Lupus is a long-term condition that affects various parts of the body, leading to joint pain, skin rashes, and persistent tiredness. While there is no cure for lupus, early treatment can help improve symptoms and manage the condition effectively.


Main symptoms:

  • joint and muscle pain
  • persistent tiredness that does not improve with rest
  • rashes, often over the nose and cheeks

Additional symptoms:

  • headaches
  • mouth sores
  • high temperature
  • hair loss
  • sensitivity to light, causing rashes on exposed skin


Lupus is an autoimmune disease, meaning the body's natural defence system (immune system) mistakenly attacks healthy parts of your body. While the exact causes of lupus are not fully understood, potential factors include:

  • viral infections
  • certain medications
  • sunlight exposure
  • hormonal changes during puberty, childbirth, and menopause

Lupus is more common in women, particularly black and Asian women.

Diagnosing lupus

Diagnosing lupus, also known as systemic lupus erythematosus, can be challenging as it shares similarities with other conditions. Symptoms may involve inflammation in various parts of the body, including the lungs, heart, liver, joints, and kidneys.

To aid in the diagnosis, your GP will likely conduct blood tests. Elevated levels of specific antibodies, combined with typical symptoms, suggest a likelihood of lupus. In some cases, you may be referred for X-rays and scans of organs like the heart and kidneys to assess potential involvement.

Managing lupus

Lupus can range from mild to severe, and its effects on the body can vary. Here's a breakdown:

  • Mild: Joint and skin problems, along with fatigue
  • Moderate: Inflammation affecting additional parts of the skin and body, including the lungs, heart, and kidneys
  • Severe: Inflammation causing severe damage to the heart, lungs, brain, or kidneys, which can be life-threatening

Lupus symptoms can flare up and settle down, with periods of worsening symptoms followed by remission. The reasons behind these fluctuations are not yet fully understood, and some individuals may experience constant symptoms.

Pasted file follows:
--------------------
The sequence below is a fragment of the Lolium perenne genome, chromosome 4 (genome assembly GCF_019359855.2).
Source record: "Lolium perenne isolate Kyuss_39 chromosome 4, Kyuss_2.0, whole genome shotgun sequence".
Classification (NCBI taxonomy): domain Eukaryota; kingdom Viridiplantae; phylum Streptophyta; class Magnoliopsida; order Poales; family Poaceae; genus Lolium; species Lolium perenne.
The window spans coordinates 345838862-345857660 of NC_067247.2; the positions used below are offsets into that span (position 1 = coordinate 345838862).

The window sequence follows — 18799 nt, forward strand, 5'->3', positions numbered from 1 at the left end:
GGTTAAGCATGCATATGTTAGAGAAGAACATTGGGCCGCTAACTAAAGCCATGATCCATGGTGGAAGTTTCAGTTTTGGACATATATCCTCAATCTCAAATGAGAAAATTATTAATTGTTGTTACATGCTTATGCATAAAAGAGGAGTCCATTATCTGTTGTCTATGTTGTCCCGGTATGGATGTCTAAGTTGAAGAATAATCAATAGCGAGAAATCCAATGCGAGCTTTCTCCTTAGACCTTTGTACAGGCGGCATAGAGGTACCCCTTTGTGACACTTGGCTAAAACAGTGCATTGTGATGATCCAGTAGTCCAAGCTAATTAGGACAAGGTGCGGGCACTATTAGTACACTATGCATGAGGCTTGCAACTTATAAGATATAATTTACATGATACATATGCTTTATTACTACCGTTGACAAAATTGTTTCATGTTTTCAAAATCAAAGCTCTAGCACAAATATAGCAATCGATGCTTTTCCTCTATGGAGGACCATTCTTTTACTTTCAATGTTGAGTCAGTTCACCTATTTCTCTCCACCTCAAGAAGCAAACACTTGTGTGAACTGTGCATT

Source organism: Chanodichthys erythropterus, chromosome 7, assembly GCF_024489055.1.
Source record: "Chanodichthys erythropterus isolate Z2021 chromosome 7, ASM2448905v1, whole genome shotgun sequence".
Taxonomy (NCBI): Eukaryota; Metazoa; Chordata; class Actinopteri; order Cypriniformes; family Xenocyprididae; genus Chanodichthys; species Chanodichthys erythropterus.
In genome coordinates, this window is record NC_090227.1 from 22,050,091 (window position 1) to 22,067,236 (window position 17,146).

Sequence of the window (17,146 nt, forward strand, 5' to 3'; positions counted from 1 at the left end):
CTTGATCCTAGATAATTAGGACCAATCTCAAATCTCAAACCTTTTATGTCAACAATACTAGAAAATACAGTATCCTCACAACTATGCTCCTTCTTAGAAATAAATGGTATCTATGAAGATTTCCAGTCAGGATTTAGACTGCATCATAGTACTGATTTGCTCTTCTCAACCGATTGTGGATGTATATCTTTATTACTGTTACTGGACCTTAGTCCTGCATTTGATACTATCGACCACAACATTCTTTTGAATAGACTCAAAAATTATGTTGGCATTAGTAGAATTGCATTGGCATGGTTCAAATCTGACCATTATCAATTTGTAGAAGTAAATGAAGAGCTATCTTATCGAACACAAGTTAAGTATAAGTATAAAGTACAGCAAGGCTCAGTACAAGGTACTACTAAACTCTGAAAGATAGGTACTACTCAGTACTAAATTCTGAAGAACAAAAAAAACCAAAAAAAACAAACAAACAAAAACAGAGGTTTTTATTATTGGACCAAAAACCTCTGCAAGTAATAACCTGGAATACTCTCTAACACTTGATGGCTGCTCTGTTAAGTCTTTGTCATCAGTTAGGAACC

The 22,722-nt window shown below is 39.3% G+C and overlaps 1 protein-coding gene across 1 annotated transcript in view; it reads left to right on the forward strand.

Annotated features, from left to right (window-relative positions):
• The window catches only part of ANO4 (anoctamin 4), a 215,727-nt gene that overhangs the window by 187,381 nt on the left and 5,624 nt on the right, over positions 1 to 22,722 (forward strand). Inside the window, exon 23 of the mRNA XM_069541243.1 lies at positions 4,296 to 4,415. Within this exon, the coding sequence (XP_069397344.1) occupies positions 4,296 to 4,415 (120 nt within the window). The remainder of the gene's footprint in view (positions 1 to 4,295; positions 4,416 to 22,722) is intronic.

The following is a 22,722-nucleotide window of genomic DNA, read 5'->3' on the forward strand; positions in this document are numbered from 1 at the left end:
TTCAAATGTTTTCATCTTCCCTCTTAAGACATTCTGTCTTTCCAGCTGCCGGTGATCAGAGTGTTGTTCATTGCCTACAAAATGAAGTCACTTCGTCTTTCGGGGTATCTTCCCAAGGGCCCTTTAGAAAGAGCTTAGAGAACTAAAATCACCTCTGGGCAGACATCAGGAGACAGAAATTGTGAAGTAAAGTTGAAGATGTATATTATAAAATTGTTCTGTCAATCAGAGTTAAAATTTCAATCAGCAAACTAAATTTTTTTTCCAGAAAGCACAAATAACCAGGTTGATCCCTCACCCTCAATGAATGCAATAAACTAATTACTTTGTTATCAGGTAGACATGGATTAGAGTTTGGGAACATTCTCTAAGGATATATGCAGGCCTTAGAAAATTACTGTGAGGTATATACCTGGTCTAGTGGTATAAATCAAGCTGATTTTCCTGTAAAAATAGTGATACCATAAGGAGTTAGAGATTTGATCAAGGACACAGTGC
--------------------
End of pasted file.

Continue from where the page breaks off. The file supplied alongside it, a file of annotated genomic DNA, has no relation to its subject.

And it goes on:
Treatment options for lupus

Lupus is generally treated using a combination of approaches, including:

  • anti-inflammatory medicines like ibuprofen
  • hydroxychloroquine for fatigue and skin and joint problems
  • steroid tablets, injections, and creams for kidney inflammation and rashes

In severe cases, medications such as rituximab and belimumab may be used to reduce the number of antibodies in the blood.

Living with lupus

While medication plays a vital role in managing lupus, there are self-care measures you can take to help alleviate symptoms and reduce the risk of exacerbation:


  • use high-factor (50+) sunscreen, which can be obtained on prescription if you have lupus.
  • learn to pace yourself and avoid overexertion to prevent excessive fatigue.
  • stay active, even on difficult days, and engage in activities suitable for your condition.
  • practice relaxation techniques to manage stress, as stress can worsen symptoms.
  • wear a hat to protect yourself from sunlight.
  • inform your employer about your condition, as they may be able to accommodate adjustments in your working pattern.
  • seek support from family, friends, and healthcare professionals.
  • maintain a healthy, balanced diet that includes vitamin D and calcium.


  • smoke, as quitting smoking is crucial for individuals with lupus.
  • expose yourself to direct sunlight or spend excessive time in rooms with fluorescent lights.

If you experience symptoms of lupus, it is important to consult with your GP for proper evaluation and guidance.

General Practitioner

At Dr.Dropin our experienced GPs provide a wide range of primary care services, similar to those provided by the NHS, either in the clinic or through video consultations.


At Dr.Dropin, you will receive specialist care from our expert Consultant Dermatologists provided by skindoc. With extensive experience from both public and private hospitals, we can assess and treat most chronic and acute skin disorders – either in the clinic, through video, or via a photo upload service.